films nnd then send them out In tho hands
of competent professors to show to tho com
munities. Tho agricultural colleges of tho States show
the agricultural films and other educational
films, nnd then send them out In tho lands,
nffixlng their seal of approval, disseminate
them through tho medium of the State
Grango organizations and rural communities,
Ihus tho bureau Is able to reach at a low e
tlmato more than 1,000,000 persons a month
and acquaint them with the conditions that
exist In the industrial world.
This method of Imparting Information helps
tho manufacturer to prcduce better .jcods,
for ho will hnvc the pick of the best work
men in tho country, who will seek to find a
home and employment In the Institution
which has tho most consideration for his no!.
f:i-e Though It Is imposslblo to toko the pub
lic Into every factory and shop that they may
discern conditions' for themselves. It Is pos
sible to take the factory and shop Into every
household through the medium of motion pic
tures. PORTS OF PHILADELPHIA AND ROSTON
To1 the VAItor 0 tht Kvcninn Lrdacr.
Sir: If the figures on shipping In tho port of
Boston In my recent article on tho development
of Postnn nnrt were wiong, ns your correspon
dent, George F. Sproule, thinks they are, I
am only too glad to stand corrected. Tho error,
If there was one. must fall on tho shoulders of
tho Boston Tort Directors, from whoso most
recent reports my figures were taken. But I
think that Mr. Sproule has In mind tho flKures
for n different year from that reported upon by
the Ho-ston Port Directors uhctliPr or not thelt
figures are correct. Tho totals submitted by the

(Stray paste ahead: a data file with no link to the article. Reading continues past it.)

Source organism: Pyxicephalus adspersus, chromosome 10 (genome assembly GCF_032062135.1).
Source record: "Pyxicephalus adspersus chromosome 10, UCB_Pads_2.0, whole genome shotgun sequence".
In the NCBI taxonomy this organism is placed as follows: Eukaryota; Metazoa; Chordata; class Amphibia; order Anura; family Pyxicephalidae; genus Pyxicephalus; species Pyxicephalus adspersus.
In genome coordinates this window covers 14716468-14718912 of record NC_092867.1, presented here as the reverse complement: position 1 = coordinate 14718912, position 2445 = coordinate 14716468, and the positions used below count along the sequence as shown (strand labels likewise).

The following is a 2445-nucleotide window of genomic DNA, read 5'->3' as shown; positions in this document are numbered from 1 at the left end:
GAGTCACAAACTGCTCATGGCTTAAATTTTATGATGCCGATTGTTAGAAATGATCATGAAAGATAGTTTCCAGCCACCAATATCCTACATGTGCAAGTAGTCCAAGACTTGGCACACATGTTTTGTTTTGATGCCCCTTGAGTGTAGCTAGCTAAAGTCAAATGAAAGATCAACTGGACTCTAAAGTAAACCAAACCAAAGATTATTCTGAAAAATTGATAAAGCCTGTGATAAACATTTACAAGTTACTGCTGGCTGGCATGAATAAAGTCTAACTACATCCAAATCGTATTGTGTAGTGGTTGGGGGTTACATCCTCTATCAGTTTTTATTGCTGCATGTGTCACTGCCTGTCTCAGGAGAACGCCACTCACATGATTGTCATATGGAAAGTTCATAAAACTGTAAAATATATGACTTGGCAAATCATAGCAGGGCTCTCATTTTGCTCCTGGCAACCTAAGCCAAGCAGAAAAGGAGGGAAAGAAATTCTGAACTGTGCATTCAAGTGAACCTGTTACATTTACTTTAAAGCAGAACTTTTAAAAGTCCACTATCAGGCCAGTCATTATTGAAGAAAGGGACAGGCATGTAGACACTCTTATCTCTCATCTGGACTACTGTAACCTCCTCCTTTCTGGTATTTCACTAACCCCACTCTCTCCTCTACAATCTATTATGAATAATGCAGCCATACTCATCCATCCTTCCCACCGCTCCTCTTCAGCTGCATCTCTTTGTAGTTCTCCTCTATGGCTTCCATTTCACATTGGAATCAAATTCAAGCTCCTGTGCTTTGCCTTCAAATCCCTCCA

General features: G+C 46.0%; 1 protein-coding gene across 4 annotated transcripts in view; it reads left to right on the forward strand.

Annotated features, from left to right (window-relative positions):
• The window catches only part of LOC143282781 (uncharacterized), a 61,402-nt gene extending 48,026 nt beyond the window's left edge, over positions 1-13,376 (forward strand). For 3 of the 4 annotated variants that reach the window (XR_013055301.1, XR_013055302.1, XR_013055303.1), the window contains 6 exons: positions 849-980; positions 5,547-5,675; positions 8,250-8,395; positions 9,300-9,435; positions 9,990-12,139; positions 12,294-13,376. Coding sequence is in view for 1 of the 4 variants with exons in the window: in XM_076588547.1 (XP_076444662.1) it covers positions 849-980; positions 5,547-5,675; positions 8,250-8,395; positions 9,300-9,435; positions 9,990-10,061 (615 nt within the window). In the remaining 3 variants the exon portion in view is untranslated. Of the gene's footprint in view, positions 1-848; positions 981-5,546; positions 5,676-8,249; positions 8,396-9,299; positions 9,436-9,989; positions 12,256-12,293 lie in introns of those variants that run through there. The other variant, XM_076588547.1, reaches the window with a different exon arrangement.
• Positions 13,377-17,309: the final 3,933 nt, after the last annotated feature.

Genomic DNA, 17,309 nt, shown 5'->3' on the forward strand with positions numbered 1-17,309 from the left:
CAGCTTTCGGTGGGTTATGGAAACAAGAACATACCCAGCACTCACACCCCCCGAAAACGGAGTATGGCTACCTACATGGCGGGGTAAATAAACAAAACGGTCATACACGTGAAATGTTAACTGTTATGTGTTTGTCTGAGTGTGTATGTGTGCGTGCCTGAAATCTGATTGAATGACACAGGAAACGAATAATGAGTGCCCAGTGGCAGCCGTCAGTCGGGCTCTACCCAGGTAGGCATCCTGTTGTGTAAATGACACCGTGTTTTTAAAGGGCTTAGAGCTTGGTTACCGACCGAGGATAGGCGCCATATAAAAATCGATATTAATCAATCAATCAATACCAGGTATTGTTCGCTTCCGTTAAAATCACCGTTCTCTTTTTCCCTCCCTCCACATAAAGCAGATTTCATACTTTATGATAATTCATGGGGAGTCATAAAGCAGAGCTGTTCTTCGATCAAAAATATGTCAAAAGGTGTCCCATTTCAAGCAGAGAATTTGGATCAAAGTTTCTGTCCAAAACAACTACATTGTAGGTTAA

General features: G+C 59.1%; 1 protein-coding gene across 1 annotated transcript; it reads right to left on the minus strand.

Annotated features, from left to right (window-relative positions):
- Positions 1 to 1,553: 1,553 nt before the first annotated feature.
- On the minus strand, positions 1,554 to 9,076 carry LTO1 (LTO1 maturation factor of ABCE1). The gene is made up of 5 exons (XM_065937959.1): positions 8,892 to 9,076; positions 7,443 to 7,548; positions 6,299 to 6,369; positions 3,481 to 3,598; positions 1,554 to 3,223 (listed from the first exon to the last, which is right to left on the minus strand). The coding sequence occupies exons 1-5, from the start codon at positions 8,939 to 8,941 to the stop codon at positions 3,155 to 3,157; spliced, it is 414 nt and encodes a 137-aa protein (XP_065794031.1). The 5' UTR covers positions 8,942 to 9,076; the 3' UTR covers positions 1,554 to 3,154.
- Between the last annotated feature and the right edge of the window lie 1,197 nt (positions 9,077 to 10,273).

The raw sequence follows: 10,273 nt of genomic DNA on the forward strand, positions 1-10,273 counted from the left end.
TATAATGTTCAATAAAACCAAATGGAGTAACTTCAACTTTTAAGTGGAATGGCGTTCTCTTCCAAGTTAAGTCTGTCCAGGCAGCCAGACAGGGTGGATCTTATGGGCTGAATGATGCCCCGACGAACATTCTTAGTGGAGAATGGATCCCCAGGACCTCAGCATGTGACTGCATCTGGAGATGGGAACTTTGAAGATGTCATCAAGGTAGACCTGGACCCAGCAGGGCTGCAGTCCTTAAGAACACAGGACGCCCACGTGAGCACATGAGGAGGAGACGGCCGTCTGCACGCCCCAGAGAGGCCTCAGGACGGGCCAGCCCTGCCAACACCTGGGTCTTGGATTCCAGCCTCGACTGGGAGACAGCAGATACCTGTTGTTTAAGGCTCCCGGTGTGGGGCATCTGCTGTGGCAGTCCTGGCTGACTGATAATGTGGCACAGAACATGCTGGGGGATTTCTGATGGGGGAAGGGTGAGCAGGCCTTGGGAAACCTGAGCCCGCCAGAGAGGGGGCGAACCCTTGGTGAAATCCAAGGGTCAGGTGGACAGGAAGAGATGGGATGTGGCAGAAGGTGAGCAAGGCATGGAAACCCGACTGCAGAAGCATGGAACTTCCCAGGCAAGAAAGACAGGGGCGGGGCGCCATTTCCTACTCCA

Boston Port Directors covered tlie year 1D13, a
point which I may not have mado ns clear as I
thought; whereas Mr Sproulo takes the totals
of 1014 In his letter upholding Philadelphia's
claim to second rank ns a port.
Bight or wrong, the figures I quoted seem to
mo not the material point In my article. I nm
only too willing to concede to Mr. Sproule what
ever honors belong to Philadelphia The Inten
tion of my article was to set forth to Phlla
delphlans. or to nny others concerned, Boston's
encouraging example of self-Improvement. It
seemed to mo less Important to compare Boston
with other ports than to compare Boston port
todny with Boston port before this energetic de
velopment was undertaken. Since the war Bos
ton has lost heavily In shipping; but tho loss Is
onlv temporary. And, ipgardless of tho ftmires
nnd of Boston's relation to Philadelphia In totals
of shipping, the advancement of Boston port,
nchlevod In the face of that discouraging public
Inertia which so often blocks largo public Im
provements, Is a model of enterprise that nny
city In tho country mny copy with profit. That
was what my article aimed to say. I hope the
figures quoted did not obscure that point.